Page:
30 Years Wasted. How To Do Ramana Maharshi’s “Who Am I?” All Wrong.

When the Me-Story's Gone.

When the Me-Story’s Gone.

NEAR FLAGSTAFF, AZ

April 22, 2016 9:34 AM

Yesterday, for the book, I wrote:

I spent about 30 years of my life doing Ramana Maharshi’s “Who am I?” technique all wrong. The query is so simple that it’s hard to believe anyone could do it wrong, but spiritual techniques and theories are so notoriously vague and incomplete that assumptions—usually incorrect assumptions—are by necessity made by students.

Sad but true.

Here is what I was doing wrong by asking myself, “Who am I?” for thirty years…

  • I was rationally examining the Me-thing

Am I the past that I remember? No. I experience my past (two things, the memory and I-the experiencer). Who am I?

Am I this body? No. I experience this body (two things, the body and I-the experiencer). Who am I?

30 years of that crap. Wrong, wrong, all wrong. I’d be pissed if I still took my past seriously.

Flipping the diagram from The ‘Me’ Vacuum post, all I was doing was activating the World-Part of my brain by rationally making the Me-story into an external object (a thought in the World-Part of my brain).

A Thought in the World-Part of the Brain

A Thought in the World-Part of the Brain

What I should have done:

  • Activate the Me-Part of my brain by getting in touch with the feel of the Me-thing. The FEEL of Me.
  • THEN pull away everything that wasn’t “me” (my past, my story, my body, …).

What this would have done is activated the Me-Part of the brain then emptied its contents which, as I wrote earlier does this:

Bang! The Gateless Gate vanishes, all self-boundaries drop, and enlightenment—the Emptiness/Vastness/one with everything—is experienced.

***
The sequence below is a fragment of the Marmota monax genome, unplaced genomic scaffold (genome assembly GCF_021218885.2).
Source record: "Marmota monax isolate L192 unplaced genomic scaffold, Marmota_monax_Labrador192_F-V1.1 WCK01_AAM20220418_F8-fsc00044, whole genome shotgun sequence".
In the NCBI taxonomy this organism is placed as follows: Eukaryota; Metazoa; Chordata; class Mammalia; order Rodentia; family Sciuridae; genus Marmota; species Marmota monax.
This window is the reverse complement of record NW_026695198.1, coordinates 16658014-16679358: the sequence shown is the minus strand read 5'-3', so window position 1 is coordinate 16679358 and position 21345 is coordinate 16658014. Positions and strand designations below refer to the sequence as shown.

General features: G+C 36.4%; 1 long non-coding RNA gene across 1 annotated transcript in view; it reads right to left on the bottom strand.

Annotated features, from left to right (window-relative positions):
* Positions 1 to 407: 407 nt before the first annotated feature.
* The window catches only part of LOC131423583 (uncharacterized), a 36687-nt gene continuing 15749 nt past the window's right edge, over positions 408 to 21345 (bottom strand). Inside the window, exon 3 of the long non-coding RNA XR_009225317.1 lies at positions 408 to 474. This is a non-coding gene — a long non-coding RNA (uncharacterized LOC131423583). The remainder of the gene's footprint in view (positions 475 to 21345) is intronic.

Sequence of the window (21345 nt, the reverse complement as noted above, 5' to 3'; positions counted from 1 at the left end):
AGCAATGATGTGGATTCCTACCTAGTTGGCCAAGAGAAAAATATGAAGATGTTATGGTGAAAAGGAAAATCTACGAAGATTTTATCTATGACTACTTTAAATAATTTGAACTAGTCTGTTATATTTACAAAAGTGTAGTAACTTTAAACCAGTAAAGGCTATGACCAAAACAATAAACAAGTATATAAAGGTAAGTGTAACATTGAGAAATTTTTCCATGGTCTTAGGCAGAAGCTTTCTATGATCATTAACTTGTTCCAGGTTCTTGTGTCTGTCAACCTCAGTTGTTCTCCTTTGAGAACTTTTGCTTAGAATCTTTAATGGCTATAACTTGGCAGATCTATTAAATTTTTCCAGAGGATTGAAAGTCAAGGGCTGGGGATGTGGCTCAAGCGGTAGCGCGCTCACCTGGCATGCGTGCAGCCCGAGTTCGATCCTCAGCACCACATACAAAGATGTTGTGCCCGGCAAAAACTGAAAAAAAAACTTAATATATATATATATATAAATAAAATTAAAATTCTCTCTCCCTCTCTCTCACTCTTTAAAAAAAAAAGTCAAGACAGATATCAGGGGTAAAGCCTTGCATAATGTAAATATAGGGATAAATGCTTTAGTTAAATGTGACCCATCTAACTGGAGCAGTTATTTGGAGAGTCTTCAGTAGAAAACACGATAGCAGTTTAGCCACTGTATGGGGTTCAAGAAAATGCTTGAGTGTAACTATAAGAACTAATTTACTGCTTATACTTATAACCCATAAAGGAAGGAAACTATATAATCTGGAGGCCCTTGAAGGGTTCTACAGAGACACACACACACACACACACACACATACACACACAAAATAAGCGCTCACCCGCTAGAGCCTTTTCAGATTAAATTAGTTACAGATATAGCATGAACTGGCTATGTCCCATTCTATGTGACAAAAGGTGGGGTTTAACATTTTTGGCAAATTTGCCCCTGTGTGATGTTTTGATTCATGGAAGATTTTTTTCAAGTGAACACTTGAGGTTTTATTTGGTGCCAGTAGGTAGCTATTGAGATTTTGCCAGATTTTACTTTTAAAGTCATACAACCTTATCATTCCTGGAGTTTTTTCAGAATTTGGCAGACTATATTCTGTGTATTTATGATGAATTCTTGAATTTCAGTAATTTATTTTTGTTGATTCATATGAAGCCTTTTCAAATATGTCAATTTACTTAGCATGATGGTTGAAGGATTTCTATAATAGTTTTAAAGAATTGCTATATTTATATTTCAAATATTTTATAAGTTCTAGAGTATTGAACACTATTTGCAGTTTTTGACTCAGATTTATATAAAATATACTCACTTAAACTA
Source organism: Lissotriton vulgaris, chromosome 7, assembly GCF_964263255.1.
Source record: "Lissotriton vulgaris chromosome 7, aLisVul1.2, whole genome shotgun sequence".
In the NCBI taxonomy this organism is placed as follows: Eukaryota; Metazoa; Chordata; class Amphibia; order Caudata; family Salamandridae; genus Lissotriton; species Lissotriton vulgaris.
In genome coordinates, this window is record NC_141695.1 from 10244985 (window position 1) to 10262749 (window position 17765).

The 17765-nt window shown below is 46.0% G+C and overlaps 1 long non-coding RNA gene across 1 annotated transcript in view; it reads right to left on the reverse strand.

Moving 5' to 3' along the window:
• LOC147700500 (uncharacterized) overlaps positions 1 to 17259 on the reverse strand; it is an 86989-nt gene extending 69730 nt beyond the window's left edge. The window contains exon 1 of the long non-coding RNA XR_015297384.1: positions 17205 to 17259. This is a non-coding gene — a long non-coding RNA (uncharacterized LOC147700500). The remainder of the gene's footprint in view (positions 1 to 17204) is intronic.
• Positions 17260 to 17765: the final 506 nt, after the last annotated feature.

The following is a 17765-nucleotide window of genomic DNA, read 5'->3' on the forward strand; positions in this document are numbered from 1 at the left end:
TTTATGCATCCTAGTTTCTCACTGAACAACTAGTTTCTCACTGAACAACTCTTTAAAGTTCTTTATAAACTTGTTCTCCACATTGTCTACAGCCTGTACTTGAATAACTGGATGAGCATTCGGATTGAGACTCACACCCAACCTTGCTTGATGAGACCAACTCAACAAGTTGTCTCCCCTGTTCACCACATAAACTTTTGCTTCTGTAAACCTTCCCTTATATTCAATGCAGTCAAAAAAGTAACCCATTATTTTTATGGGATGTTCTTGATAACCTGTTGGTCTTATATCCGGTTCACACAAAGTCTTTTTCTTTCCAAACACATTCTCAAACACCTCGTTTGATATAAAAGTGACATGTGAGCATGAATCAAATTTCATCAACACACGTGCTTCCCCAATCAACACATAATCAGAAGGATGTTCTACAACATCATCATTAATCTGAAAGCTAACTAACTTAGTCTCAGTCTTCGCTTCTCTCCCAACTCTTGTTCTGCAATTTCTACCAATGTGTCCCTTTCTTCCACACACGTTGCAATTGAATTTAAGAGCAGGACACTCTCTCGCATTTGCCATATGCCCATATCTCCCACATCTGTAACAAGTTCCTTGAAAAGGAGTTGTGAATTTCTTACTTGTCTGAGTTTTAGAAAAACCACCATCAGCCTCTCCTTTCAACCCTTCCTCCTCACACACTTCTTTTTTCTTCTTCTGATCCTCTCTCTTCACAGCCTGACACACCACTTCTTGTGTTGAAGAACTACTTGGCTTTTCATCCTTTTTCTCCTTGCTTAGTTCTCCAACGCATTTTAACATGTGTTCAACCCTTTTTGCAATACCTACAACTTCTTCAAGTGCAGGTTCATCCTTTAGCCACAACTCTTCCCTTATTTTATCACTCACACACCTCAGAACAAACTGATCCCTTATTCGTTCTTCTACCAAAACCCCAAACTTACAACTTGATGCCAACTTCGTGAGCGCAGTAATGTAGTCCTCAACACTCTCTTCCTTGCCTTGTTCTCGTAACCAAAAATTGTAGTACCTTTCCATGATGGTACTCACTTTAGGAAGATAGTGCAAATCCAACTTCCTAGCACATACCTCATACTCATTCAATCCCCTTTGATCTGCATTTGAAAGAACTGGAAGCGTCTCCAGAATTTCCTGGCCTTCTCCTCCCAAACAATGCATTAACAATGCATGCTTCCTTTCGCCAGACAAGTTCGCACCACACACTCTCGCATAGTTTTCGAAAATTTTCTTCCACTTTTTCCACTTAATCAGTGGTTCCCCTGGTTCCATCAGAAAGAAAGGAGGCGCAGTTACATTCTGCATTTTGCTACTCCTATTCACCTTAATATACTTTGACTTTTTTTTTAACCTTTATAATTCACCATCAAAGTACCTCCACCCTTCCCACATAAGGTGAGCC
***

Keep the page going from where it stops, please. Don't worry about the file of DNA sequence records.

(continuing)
The Gateless Gate: Both Sides Active.

The Gateless Gate: Both Sides Active.

It's Time To Wake Up

Mystical Oneness and the Nine Aspects of BeingMystical Oneness and the Nine Aspects of Being is a step-by-step guide to enlightenment and beyond.

It contains everything you need in order to wake up to enlightenment, inner peace, and unconditional love.

This book was seven years in the making. It contains pretty much everything I know about enlightenment and the mystical realms beyond.

Wayne

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6 thoughts on “30 Years Wasted. How To Do Ramana Maharshi’s “Who Am I?” All Wrong.

  1. Maybe a better term for the “World-Part” of the brain would be the “Not-Me Part”—the part that says, “What I am observing is not me, but something other than me.” The Who Am I practice makes the thought of the I an object in the Not-Me part (thoughts of Me are not the same thing as the Me).

    This is a work in progress. It’s a blog, not a book. It’s evolving.

  2. Hi, Wayne!

    Thank you so much for sharing all this; I don’t know of anyone else doing this sort of thing, online or otherwise. Question in regard to the section above where you say: “What I should have done:”
    In regard to the actual sitting and saying ‘Who Am I?’……are you saying that you’re answering this question by getting in touch with the feeling of you? And then by acknowledging the difference between that and all your conceptions of ‘you’ (past, body, etc.)?
    Is there any sort of repetitive/systematic method involved, or did you find it better to just take your time answering the question, just sitting and exploring that answer during the entire sitting session?
    Apologies if I’m missing an obvious point here; just mainly trying to wrap my ‘mind’ around the actual approach/experience of sitting and going through the process.

    Warm regards,

    John

    • “…getting in touch with the feeling of you? And then by acknowledging the difference between that and all your conceptions of ‘you’ (past, body, etc.)?”

      No. I’ll post a more detailed technique soon, but no, it’s not about comparison, the proper way is about activating the Me-Part of the brain, then thinking of anything you take personally and dropping it as not-me. What is left is an empty Me-Part (which is the goal of the exercise).

  3. Hi Wayne. I agree: getting into the feeling of it is so important. Otherwise, the question prompts the mind for a conceptual answer, which would just replace one thought with another one. My teacher also suggested changing “who” to “what”, i.e. “What am I?”, since what we’re really looking for is more like context than content. I think where I’m at now with inquiry, though, is more like “What is this?” …and (hopefully) feeling into whatever ‘this’ is.

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